When journalist Jose Antonio Vargas revealed his status as an undocumented immigrant in the New York Times, immigration law experts said it was unlikely that Vargas would be deported. (Federal officials aren’t required by law to take action against him, though they could.) Instead, he could face civil and criminal penalties for concealing his undocumented status. And as it turns out, his former employers at The Washington Post could be subject to similar prosecution.
According to Crystal Williams, executive director of the American Immigration Lawyers Association, the Post may face fines and other penalties for employing an undocumented immigrant.
Williams notes that although Vargas presented the Post with a phony Oregon driver’s license, the paper was not liable simply for hiring someone who used false identification. But that changed when Vargas revealed his status to Peter Perl, his then-mentor and assistant managing editor of newsroom personnel.
“At that point, there’s possible liability for continuing to employ an undocumented immigrant,” Williams says.
Employers face fines between $275 and $2,200 for keeping an undocumented immigrant on staff, according to Williams. The amount of the fine is based on subjective factors: how blatant was the violation? Who else in the Post newsroom was aware of Vargas’ status? Williams explained that his revelation to a member of management makes it more likely the Post could face a maximum fine.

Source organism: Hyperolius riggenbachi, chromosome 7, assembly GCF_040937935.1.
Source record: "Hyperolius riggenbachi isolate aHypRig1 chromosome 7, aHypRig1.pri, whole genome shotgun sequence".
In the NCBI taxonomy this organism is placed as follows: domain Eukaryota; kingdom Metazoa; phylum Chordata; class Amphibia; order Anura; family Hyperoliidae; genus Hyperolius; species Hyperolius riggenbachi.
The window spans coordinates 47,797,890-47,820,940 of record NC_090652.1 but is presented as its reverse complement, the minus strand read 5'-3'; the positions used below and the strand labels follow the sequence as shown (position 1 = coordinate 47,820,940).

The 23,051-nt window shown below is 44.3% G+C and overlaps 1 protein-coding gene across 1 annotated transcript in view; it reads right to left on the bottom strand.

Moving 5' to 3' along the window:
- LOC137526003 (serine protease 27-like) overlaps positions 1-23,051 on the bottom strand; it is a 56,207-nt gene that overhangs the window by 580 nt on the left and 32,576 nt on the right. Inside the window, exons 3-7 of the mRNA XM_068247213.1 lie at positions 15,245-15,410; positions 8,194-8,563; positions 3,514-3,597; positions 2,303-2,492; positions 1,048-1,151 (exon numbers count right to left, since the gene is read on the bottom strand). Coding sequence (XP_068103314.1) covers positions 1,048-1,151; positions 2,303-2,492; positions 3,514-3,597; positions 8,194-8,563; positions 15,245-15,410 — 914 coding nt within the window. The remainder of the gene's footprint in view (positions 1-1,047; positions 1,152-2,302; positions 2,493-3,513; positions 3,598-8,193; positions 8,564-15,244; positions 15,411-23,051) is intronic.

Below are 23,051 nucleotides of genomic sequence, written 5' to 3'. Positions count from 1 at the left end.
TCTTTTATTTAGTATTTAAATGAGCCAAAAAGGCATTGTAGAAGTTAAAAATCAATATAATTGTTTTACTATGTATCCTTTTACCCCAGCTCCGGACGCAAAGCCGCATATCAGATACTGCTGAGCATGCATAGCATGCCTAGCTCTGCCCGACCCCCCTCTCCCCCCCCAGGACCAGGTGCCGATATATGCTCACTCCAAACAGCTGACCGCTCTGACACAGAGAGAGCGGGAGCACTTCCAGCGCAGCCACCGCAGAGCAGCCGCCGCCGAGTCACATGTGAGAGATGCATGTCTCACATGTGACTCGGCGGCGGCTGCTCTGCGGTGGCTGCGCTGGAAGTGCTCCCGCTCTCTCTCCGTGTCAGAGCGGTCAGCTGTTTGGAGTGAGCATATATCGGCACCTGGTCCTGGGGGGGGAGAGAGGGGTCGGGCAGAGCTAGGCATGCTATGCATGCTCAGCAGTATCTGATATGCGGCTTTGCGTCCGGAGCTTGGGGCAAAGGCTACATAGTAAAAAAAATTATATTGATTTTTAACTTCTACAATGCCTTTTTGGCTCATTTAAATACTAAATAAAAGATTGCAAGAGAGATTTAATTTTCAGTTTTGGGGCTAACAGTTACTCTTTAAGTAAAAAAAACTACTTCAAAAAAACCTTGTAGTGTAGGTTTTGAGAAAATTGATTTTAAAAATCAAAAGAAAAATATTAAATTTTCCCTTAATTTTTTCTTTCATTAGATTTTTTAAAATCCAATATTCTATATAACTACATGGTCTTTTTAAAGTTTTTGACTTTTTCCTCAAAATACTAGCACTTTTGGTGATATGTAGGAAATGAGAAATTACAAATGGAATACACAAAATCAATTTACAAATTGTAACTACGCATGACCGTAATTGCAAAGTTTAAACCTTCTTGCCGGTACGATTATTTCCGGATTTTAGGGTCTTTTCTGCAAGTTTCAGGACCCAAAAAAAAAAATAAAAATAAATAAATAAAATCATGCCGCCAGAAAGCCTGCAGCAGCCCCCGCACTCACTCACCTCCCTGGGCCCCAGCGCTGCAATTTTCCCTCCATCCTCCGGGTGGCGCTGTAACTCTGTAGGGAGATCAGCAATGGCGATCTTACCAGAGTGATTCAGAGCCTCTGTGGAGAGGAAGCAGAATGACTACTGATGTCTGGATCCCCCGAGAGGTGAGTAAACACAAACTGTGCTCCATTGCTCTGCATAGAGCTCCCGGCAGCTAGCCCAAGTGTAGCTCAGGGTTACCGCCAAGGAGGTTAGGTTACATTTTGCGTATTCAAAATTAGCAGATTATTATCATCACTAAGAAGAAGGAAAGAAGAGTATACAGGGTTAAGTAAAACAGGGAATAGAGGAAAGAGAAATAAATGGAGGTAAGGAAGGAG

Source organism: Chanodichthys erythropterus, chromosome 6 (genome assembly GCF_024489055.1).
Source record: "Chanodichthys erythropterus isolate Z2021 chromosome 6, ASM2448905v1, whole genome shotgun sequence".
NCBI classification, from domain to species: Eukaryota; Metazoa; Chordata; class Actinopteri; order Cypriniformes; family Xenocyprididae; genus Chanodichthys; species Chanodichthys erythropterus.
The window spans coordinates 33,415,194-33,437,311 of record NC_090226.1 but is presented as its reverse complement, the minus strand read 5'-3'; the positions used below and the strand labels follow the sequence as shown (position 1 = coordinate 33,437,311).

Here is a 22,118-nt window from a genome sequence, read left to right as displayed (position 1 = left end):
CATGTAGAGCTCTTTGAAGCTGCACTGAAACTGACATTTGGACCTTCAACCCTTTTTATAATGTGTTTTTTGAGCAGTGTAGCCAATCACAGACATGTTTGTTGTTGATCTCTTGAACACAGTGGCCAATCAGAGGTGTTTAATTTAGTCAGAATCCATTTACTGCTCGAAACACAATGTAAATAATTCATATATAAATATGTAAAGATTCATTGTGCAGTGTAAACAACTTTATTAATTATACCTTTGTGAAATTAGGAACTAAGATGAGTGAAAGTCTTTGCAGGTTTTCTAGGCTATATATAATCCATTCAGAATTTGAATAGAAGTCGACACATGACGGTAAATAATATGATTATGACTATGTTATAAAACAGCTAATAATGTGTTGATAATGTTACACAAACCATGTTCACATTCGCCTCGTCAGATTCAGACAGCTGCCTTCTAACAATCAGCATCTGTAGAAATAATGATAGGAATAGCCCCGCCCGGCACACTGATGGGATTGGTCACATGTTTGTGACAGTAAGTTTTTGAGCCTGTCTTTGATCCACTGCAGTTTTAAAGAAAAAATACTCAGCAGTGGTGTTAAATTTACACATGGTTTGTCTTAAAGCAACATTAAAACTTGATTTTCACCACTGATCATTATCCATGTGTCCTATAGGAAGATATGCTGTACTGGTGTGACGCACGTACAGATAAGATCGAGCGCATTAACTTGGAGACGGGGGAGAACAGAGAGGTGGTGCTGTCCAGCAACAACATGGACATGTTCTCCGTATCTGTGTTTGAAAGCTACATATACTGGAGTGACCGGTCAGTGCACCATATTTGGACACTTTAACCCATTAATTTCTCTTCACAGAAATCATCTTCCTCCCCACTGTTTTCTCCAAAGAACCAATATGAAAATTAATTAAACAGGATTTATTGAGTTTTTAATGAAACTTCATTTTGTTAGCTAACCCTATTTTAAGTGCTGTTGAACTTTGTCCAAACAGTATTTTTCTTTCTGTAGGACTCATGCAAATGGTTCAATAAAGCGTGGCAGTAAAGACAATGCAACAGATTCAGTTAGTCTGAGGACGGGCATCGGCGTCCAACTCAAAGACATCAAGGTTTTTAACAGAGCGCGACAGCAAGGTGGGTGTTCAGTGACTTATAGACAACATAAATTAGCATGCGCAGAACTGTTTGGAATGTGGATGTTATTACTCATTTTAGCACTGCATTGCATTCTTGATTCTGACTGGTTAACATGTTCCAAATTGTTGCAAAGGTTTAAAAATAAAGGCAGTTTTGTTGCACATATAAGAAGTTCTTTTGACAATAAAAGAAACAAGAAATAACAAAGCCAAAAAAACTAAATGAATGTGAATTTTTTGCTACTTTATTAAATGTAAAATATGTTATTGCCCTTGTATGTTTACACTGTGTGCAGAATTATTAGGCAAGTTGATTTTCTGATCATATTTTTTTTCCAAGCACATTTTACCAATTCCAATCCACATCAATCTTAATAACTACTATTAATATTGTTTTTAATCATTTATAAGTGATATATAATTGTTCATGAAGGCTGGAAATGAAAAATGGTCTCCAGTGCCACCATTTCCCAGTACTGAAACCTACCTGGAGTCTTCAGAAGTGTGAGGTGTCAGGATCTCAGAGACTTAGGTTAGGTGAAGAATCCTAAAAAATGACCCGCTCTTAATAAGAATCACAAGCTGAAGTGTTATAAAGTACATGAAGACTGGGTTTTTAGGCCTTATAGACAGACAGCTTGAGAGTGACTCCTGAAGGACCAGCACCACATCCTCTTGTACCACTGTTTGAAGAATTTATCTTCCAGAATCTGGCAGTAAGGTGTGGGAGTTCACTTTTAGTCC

“It would be a very different thing if he was sitting at a lunch table and told a colleague and that colleague was not in management,” she says.
These fines also assume that Vargas’ case is a first offense for the Post. If Immigration and Customs Enforcement investigates and is able to establish a pattern of undocumented immigrants working in the newsroom, Williams says, the paper could face bigger fines or criminal liability.
To establish such a pattern, ICE would have to launch a larger audit, which Williams says takes a tremendous amount of resources given the size of a company like the Post. So the prosecutorial discretion that could allow Vargas to stay in the U.S. may end up benefiting his former employers, too.
Photo by Darrow Montgomery